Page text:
Some people say, emphatically, “No”. That fitspiration and thinspiration are not different especially this article on Medium called “Fitspiration is just Thinspiration in Disguise.” This author posts two pictures of women olympic weightlifters and says “No one can claim that they aren’t strong or healthy. But you’re not going to see them on Pinterest fitspiration boards.” I beg to differ because I guess I know why that is. When you talk to an Olympic weightlifter or read an interview they’ve done, they often talk about their body as a tool and that the aesthetics of it matter a lot less to them. Their goal is to lift heavy shit and if there body allows them to do that, they love their body. These women have successfully been able to to pull themselves away from the cultural ideals that dictate what is and is not feminine beauty and I freaking applaud them for that. But not all women are so able to remove themselves from those ideals and for SO long culturally muscles on women weren’t seen as attractive. They were seen as “manly”. As such, women developed this ingrained fear of getting too bulky. So naturally, they often didn’t aspire to looking like a weightlifter.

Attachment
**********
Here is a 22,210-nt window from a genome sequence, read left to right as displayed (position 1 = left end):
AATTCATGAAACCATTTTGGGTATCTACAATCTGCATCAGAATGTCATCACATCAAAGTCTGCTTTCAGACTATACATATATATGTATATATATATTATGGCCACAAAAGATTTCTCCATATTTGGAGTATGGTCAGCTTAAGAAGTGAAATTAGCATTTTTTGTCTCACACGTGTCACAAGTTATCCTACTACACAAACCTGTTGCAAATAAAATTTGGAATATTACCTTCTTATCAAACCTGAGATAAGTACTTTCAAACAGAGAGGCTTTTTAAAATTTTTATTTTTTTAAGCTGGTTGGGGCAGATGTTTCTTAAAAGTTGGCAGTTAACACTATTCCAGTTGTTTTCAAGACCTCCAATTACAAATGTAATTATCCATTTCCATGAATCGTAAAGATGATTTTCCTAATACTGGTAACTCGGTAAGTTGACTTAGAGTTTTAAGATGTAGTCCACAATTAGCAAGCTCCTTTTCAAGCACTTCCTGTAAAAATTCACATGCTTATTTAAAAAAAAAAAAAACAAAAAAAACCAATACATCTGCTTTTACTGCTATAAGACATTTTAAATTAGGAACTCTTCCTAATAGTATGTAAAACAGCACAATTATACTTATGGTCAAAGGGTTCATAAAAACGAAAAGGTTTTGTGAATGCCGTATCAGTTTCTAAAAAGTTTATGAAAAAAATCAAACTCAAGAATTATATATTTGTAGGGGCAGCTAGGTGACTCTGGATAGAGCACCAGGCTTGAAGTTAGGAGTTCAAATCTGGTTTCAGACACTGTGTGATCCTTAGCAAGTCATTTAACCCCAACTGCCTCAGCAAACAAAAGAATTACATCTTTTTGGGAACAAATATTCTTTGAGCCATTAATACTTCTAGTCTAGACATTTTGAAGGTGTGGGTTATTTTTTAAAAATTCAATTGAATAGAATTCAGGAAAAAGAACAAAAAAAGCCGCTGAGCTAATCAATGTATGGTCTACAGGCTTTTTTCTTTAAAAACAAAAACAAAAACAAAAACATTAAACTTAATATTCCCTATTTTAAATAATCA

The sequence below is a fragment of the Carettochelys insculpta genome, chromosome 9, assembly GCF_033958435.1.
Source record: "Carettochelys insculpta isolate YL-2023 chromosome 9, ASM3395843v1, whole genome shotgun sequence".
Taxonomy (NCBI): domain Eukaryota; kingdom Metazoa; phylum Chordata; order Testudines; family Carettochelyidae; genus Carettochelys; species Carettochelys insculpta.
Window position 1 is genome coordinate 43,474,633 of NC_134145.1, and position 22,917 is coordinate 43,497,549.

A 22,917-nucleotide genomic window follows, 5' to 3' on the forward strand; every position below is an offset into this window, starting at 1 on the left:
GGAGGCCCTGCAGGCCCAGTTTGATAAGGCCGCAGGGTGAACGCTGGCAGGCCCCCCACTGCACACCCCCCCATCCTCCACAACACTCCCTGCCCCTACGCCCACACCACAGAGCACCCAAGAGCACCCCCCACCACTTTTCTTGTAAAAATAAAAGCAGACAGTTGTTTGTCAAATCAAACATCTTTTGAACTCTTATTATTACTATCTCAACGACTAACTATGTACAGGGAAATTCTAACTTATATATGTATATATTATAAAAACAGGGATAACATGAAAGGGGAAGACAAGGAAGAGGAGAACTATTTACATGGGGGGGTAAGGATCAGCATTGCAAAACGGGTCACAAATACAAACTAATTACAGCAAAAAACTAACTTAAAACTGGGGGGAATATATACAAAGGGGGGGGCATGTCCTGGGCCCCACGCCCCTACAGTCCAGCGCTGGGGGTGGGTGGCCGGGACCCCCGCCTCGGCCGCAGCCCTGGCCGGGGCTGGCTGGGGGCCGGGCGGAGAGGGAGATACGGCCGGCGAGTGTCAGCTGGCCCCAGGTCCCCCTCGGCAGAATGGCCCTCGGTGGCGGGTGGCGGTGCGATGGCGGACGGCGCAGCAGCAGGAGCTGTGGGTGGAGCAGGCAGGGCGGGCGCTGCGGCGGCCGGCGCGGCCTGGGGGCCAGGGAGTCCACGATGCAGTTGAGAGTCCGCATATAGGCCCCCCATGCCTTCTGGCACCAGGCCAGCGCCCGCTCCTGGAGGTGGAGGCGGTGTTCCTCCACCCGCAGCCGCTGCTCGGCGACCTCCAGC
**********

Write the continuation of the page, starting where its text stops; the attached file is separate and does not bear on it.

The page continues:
I don’t know that that’s true anymore. Because I do very much think that the landscape is changing. Perhaps the landscape is only changing in my life and perhaps this is because I’m exposing myself to different messaging and ideals of beauty. But I don’t think that’s true anymore. Because so many more women are realizing that lifting weight can actually GIVE them the physique they want, that curves and muscles are sexy. I mean shit, when you have typically skinny-promoting magazines writing articles about “Olympic-Style Weightlifting Women Who Make Lifting Heavy Shit Look Easy” and how you should follow these women on social media? I think that right there demonstrates how the landscape is changing. Hell, I think even the women that are showing up people’s “fitness motivation Pinterest boards” are changing as well! Mattie Rogers, an Olympic Weightlifter went viral after smashing a barbell through a window and now has an insane social media following. The women of Crossfit, such as Brooke Wells, Katrin Davidsdottir, Annie Thorsdottir, Camille Leblanc-Bazinet, also have crazy social media followings and are anything but unhealthy role models for women. Jessie Graff of American Ninja Warrior is another example of a woman that women are totally aspiring to and she’s a badass and totally a healthy role model. I just think that we need to give society some credit for the fact that fitness inspiration and the ideals of beauty and health ARE changing.